You feel the earth unsteady beneath your feet, shifting and shaking. It is an earthquake! That is what happens when rocks in the lithosphere have been stressed too much and break. The lithosphere is the rocky layer that covers the entire earth, both continents and oceans. It has two parts: the crust and the upper mantle.
The crust varies in thickness. Under the oceans it is only 3 to 5 miles deep, but the continental crust extends about 25 miles. At the surface the crust is air temperature, but at its deepest parts it can reach 1,600 degrees Fahrenheit. The most common elements in the rocky layer are oxygen, silicon and aluminum.
Below the crust, the top layer of the upper mantle is also part of the lithosphere. With the crust and mantle section combined, the lithosphere is about 50 feet deep. In addition to oxygen and silicon, the upper mantle also contains significant amounts of iron and magnesium. This part of the lithosphere is denser than the crust.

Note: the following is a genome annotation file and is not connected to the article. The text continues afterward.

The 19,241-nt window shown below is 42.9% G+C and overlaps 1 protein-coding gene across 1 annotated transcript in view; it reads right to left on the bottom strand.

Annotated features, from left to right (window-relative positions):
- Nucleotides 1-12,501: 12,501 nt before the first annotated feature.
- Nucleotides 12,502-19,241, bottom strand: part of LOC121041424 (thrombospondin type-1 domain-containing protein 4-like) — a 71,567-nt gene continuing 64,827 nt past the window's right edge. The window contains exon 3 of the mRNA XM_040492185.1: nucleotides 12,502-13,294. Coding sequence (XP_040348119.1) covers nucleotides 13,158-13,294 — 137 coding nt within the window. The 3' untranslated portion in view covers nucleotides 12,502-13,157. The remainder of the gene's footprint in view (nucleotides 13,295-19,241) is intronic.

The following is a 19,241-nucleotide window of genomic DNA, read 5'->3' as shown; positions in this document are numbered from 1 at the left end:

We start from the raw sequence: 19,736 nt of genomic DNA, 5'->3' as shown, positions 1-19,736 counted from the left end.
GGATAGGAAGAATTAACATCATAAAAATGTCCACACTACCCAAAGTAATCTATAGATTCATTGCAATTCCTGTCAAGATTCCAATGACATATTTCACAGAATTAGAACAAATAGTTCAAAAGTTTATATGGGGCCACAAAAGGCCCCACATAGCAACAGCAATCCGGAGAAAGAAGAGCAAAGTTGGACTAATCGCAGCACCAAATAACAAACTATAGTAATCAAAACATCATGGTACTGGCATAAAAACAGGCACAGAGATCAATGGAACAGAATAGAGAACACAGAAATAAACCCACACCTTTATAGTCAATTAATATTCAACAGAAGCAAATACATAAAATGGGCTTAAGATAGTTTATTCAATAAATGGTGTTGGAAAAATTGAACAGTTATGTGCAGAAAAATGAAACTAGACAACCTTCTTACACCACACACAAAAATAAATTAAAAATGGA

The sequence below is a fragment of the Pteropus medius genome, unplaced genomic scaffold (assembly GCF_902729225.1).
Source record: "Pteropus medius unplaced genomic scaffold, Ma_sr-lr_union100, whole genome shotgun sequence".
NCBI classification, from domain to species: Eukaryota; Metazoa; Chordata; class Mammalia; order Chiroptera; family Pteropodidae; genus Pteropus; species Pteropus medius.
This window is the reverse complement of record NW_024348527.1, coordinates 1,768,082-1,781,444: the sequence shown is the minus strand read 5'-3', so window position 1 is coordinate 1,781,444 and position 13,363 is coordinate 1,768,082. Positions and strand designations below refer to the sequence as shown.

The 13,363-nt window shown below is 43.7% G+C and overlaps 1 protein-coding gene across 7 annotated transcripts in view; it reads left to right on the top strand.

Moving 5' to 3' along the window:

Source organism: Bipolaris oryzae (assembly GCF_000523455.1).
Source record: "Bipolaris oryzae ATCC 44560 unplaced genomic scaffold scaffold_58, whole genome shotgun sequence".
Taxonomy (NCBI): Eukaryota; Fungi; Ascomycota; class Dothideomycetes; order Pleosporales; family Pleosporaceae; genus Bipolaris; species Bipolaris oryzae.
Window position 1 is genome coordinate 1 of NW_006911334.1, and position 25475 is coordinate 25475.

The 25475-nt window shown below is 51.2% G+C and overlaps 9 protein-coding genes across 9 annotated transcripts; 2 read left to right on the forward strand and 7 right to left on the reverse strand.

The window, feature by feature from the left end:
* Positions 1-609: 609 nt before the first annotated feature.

- Trinity College: Earthquakes: Material Properties
- Universe Today: What Is Lithosphere
- Georgia State University: Abundances of the Elements in the Earth's Crust
- Windows to the Universe: The Earth's Crust, Lithosphere and Asthenosphere
- Arizona State University: Crust and Mantle vs. Lithosphere and Asthenosphere
- Georgia State University: Structure of the Earth
About the Author
Living in upstate New York, Susan Sherwood is a researcher who has been writing within educational settings for more than 10 years. She has co-authored papers for Horizons Research, Inc. and the Capital Region Science Education Partnership. Sherwood has a Ph.D. in curriculum and instruction from the University at Albany.